Nine. Arthur Kopit's script is empty at the core, just a chronicle of the shenanigans of an incorrigible narcissist and the women who inexplicably love him, and it's hard to find any emotional foothold. Failing which, we look for style and elegance, evocative choreography and some eroticism to get us through. Alas, director Rod A. Lansberry doesn't provide any of this at the Arvada Center. Guido Contini, under deadline pressure and enduring a midlife crisis at the age of forty, trundles off to a chic spa in search of inspiration. A bevy of women appears, some of them actual, some remembered. There's the prostitute Sarraghina, who introduced him to the pleasures of the body when he was nine; his wife, Luisa; his mistress; his beautiful muse, Claudia Nardi; and — of course — his sainted Mother. The women do a lot of suggestive posing around the set, and Guido muses tunefully on his predicament. There's a big blowup with Luisa and an unconvincing happy ending. The production is marred by a lot of appallingly hammy acting. The saving grace is that Lansberry has found a number of truly wonderful singing voices. Presented by the Arvada Center through May 16, 6901 Wadsworth Boulevard, Arvada, 720-898-7200, Reviewed April 29.

The Rainmaker. The Rainmaker is a gentle, dated comedy, but it still has flickers of life. Written in the 1950s, the play is set in the drought-stricken West of the '30s, where a family of bachelors — kindly, laid-back paterfamilias H.C. and his two sons, Noah and Jim — apparently spend more time fretting about daughter Lizzie's spinsterhood than about the slow death of their ranch: Poor Lizzie's slow desiccation serves as a metaphor for the family's parched land and dying calves. Into this closed environment bursts Starbuck, a fast-talking, charismatic con man who assures the family that for a hundred dollars he'll summon rain. Does he find a way into Lizzie's disappointment-encrusted heart? Of course he does. Does he do it by persuading her to let down her long hair and telling her, "Why, Lizzie, you're beautiful"? Close. It's corny, but while we might mock the idea that getting a man is the sole mark of a woman's worth, there are elements of truth to the script. This production also boasts some good performances, particularly that of Tupper C. Cullum as the father, who shows us the patience and backbone behind H.C.'s gentleness and evinces a kind of steady grace, both physical and mental. Presented by the Aurora Fox through May 9, 9900 East Colfax Avenue, Aurora, 303-739-1970, Reviewed April 22.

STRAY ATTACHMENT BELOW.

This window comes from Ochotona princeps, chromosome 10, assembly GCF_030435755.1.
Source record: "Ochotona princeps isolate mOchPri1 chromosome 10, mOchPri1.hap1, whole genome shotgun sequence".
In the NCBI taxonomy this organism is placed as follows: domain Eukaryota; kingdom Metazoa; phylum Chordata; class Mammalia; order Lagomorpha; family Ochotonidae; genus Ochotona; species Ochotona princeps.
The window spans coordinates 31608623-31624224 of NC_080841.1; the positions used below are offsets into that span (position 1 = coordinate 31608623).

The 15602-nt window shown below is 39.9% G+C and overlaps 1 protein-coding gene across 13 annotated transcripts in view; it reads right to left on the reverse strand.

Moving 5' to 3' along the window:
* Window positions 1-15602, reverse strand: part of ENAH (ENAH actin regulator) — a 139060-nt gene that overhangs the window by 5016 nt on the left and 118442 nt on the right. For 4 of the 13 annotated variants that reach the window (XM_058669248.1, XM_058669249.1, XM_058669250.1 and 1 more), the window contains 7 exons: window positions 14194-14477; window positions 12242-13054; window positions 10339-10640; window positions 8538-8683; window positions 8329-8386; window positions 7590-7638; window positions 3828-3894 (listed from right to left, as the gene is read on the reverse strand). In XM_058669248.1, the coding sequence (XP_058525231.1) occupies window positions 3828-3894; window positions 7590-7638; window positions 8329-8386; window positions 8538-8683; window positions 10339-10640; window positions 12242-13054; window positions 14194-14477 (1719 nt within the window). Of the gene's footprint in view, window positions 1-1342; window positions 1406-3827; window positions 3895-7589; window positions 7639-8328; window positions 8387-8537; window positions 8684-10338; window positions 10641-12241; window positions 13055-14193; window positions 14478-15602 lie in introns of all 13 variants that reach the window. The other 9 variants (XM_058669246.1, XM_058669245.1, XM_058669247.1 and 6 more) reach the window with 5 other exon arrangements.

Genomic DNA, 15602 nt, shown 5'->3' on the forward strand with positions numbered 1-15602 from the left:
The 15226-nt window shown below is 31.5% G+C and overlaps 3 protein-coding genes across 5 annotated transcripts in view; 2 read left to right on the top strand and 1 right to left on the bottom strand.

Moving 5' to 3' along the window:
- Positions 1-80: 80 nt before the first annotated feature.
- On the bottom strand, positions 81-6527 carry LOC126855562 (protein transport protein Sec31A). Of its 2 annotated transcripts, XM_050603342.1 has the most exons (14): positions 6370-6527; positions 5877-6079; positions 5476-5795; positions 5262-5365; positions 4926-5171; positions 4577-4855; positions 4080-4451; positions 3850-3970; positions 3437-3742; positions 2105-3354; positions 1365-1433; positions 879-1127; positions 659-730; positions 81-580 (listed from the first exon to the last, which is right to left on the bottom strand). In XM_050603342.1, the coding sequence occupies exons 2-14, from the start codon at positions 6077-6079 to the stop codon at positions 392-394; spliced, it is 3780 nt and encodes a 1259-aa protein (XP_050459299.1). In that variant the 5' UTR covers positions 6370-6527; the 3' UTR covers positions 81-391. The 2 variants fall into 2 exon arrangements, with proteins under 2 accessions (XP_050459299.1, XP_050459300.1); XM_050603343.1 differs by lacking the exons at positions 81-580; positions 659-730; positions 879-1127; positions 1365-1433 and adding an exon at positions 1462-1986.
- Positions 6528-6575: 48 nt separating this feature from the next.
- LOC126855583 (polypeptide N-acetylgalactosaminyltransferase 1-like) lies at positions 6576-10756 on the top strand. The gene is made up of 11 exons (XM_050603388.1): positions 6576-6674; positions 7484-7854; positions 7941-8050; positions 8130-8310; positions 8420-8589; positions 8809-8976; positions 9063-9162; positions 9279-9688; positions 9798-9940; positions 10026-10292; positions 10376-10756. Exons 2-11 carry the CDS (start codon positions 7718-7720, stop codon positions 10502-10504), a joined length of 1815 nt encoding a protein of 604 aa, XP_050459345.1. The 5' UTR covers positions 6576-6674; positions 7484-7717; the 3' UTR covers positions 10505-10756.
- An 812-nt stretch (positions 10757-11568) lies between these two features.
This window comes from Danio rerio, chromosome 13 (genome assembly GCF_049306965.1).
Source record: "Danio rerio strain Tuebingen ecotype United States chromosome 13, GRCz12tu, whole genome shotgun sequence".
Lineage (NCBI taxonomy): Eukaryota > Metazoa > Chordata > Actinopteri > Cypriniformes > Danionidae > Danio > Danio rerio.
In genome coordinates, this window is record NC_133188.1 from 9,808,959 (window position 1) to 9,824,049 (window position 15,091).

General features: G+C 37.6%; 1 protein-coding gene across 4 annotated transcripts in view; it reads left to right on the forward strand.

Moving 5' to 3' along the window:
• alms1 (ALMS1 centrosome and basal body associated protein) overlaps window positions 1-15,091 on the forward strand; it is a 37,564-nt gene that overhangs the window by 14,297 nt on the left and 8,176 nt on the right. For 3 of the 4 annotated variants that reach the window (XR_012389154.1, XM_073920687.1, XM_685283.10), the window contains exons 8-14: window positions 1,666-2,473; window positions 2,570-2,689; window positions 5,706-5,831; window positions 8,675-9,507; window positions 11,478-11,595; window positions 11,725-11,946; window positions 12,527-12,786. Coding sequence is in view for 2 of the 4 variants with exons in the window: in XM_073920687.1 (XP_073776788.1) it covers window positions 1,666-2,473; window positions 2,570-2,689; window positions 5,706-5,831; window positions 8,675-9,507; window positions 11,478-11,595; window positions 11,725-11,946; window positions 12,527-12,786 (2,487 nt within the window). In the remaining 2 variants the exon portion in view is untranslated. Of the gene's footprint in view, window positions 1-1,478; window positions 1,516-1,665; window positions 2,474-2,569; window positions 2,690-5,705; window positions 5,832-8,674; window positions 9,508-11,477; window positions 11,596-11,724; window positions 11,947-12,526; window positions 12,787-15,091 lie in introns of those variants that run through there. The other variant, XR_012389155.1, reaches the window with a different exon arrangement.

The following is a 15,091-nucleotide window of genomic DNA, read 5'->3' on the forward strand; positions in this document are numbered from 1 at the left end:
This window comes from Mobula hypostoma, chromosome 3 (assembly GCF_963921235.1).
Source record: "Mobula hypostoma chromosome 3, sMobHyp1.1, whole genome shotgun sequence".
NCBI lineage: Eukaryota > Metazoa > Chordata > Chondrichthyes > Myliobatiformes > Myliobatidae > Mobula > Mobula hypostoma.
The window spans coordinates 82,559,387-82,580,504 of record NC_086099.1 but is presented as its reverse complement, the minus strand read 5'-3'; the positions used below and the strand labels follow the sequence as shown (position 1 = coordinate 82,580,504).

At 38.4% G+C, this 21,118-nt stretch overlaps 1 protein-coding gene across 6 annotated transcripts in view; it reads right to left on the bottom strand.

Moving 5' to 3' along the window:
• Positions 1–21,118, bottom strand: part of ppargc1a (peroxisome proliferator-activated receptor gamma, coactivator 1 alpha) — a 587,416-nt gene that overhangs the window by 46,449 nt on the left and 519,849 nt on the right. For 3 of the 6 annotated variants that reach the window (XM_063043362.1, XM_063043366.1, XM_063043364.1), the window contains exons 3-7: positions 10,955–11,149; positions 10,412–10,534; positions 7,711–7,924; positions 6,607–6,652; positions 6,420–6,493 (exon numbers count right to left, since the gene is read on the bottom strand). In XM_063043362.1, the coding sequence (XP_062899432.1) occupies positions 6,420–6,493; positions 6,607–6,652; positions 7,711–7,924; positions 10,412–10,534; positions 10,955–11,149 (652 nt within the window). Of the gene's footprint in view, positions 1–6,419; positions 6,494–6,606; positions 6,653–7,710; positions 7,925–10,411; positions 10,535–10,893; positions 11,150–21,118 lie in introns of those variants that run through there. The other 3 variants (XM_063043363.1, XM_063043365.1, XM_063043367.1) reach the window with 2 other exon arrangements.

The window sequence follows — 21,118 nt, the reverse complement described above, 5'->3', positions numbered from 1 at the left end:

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Juliet Wittman is an investigative reporter and critic with a passion for theater, literature, social justice and food. She has reviewed theater for Westword for over a decade; for many years, she also reviewed memoirs for the Washington Post. She has won several journalism awards and published essays and short stories in literary magazines. Her novel, Stocker's Kitchen, can be obtained at select local bookstores and on Amazon.
Contact: Juliet Wittman